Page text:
Leaving Iraq may be Washington’s wisest choice

    WORLD  28 February 2024 - 08:04

    FP carries an article about US leverage in the region which could be higher without a troop presence in Iraq, Caliber.Az reprints the article.

    In retaliation for the killing of three US soldiers in Jordan in late January, the United States launched two sets of airstrikes against Iranian-backed militias in Iraq earlier this month. While some in Washington criticized the airstrikes as performative and widely telegraphed, the strikes—which targeted an Iraqi Shiite militia designated as a terrorist group by the United States—were a significant departure from the Biden administration’s longstanding restraint vis-à-vis Iran’s client forces in Iraq. As appropriate and overdue as the strikes against Iran’s proxies in Iraq were, they are generating significant political backlash in Baghdad, with unknown consequences for the US military presence in Iraq.

    Since the October 7 Hamas attack on Israel, U.S. forces and diplomatic personnel in Iraq and Syria have been attacked nearly 180 times by Iran-backed militias that honeycomb the Hashd—also known as the Popular Mobilization Forces, a network of more than 75 paramilitary groups that are part of the Iraqi military. In an effort to deescalate with Tehran and avoid diplomatic complications with Baghdad—and given the absence of American fatalities before the January 28 attack—the Biden administration had acted with restraint. If it responded at all, it would typically retaliate against targets in Syria. On February 2, however, US forces hit 85 targets in Iraq and Syria, including two militia bases in Iraq’s Anbar Province, and on February 5 assassinated a top leader of Kataib Hezbollah—the group responsible for the Jordan attack—in a drone attack in downtown Baghdad.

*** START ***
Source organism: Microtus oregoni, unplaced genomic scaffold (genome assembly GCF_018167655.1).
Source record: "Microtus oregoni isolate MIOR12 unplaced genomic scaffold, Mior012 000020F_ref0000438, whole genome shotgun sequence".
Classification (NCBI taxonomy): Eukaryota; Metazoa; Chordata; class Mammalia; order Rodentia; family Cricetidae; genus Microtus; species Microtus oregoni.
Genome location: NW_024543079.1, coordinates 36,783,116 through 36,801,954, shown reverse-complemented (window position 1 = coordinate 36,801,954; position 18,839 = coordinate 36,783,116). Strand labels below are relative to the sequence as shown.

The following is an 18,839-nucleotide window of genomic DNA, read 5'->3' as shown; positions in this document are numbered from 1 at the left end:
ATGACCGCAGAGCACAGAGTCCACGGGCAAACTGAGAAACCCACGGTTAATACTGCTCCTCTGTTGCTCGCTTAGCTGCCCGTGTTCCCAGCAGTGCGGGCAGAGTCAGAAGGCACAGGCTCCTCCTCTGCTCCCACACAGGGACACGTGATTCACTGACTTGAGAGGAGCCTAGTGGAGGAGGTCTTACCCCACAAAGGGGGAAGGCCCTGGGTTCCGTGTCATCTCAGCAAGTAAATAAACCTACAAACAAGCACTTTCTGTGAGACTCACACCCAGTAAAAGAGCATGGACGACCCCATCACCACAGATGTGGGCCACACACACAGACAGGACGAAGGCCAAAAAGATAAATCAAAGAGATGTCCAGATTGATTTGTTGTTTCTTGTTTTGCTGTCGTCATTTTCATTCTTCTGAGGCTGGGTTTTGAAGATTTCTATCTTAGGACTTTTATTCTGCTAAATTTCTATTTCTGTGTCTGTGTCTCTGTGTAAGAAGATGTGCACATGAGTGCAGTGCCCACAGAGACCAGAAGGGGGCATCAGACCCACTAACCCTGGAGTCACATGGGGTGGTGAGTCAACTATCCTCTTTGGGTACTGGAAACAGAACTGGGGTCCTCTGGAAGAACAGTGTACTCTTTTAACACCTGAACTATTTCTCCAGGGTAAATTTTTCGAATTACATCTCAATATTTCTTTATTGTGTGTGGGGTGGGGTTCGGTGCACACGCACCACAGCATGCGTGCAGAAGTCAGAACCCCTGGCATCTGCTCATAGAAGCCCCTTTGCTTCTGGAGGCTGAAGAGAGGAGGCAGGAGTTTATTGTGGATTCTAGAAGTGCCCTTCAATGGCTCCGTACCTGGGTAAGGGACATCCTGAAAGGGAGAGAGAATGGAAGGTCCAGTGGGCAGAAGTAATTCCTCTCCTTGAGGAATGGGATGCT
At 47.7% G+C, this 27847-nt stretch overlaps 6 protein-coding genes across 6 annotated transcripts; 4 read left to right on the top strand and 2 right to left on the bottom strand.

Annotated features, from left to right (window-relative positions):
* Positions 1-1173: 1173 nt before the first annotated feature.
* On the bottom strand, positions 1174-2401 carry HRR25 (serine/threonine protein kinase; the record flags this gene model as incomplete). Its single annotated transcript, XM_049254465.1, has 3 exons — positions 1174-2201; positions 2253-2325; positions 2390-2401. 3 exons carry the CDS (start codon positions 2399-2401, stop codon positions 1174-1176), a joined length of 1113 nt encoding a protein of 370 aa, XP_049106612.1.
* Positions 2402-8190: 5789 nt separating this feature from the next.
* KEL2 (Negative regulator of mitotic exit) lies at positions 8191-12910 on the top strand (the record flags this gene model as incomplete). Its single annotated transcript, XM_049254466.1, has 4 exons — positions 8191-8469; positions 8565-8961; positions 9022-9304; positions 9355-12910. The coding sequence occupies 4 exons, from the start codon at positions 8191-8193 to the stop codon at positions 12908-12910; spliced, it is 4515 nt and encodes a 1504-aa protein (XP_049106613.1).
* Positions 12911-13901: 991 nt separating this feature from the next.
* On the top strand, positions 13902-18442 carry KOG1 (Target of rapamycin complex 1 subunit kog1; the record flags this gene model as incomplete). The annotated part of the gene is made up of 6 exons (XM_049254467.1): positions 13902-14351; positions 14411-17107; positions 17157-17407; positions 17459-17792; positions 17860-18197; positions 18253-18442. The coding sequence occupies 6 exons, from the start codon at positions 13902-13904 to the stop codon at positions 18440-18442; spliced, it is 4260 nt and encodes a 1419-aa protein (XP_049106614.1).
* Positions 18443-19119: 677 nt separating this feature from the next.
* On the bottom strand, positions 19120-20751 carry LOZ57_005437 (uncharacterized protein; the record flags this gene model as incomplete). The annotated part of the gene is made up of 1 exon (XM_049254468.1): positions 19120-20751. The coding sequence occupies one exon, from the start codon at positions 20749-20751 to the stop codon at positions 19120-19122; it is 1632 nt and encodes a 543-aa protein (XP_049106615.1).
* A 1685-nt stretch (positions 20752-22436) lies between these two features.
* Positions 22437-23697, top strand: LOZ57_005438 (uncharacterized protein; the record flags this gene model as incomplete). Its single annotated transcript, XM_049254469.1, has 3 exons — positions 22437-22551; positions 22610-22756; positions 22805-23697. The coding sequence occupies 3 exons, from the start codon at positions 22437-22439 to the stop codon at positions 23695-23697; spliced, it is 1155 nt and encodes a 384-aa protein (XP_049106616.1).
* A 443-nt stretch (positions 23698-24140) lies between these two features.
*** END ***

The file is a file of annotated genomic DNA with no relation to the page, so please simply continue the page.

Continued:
The US strikes elicited a strong response in Iraq from friend and foe alike. Predictably, militia leaders and Iraqi allies of Iran have strongly condemned the strikes. But Iraqi government denunciations of the United States—and statements of support for the Hashd militias—have been equally forceful. The office of Iraqi Prime Minister Mohamed Shia Sudani described US operations on February 2 as an “act of aggression against Iraq’s sovereignty,” and characterized Hashd soldiers killed by the US for their role in attacking US forces as “martyrs.” Sudani also visited wounded militiamen in the hospital, wished them a “speedy recovery,” and declared three days of mourning.

    At the same time, the Iraqi government issued a statement on X (formerly known as Twitter) accusing US forces and the international coalition against the Islamic State of “endangering security and stability in Iraq.” Iraqi Armed Forces spokesman Major General Yehia Rasool went further, stating that U.S. actions that “jeopardize civil peace” would compel the Iraqi government to “terminate the mission of this coalition,” which “threatens to entangle Iraq in the cycle of conflict.” This sentiment was echoed by Sudani’s own Iran-backed political bloc, known as the Coordination Framework, which asked the government to end the international coalition presence.

    To be sure, demands for an end to the US military presence in Iraq are not new. Since the Trump administration adopted its maximum pressure campaign against Iran in 2018 and the subsequent territorial defeat of the Islamic State in Iraq in 2019, Hashd militias have been targeting US personnel in Iraq in hopes of compelling a withdrawal. The intensity of anti-US attacks has ebbed and flowed—spiking after the assassination of Iranian Revolutionary Guard Corps commander Qassem Soleimani and diminishing after the reclassification of US troops from “combat” to “train and equip” forces—but the threat has been persistent.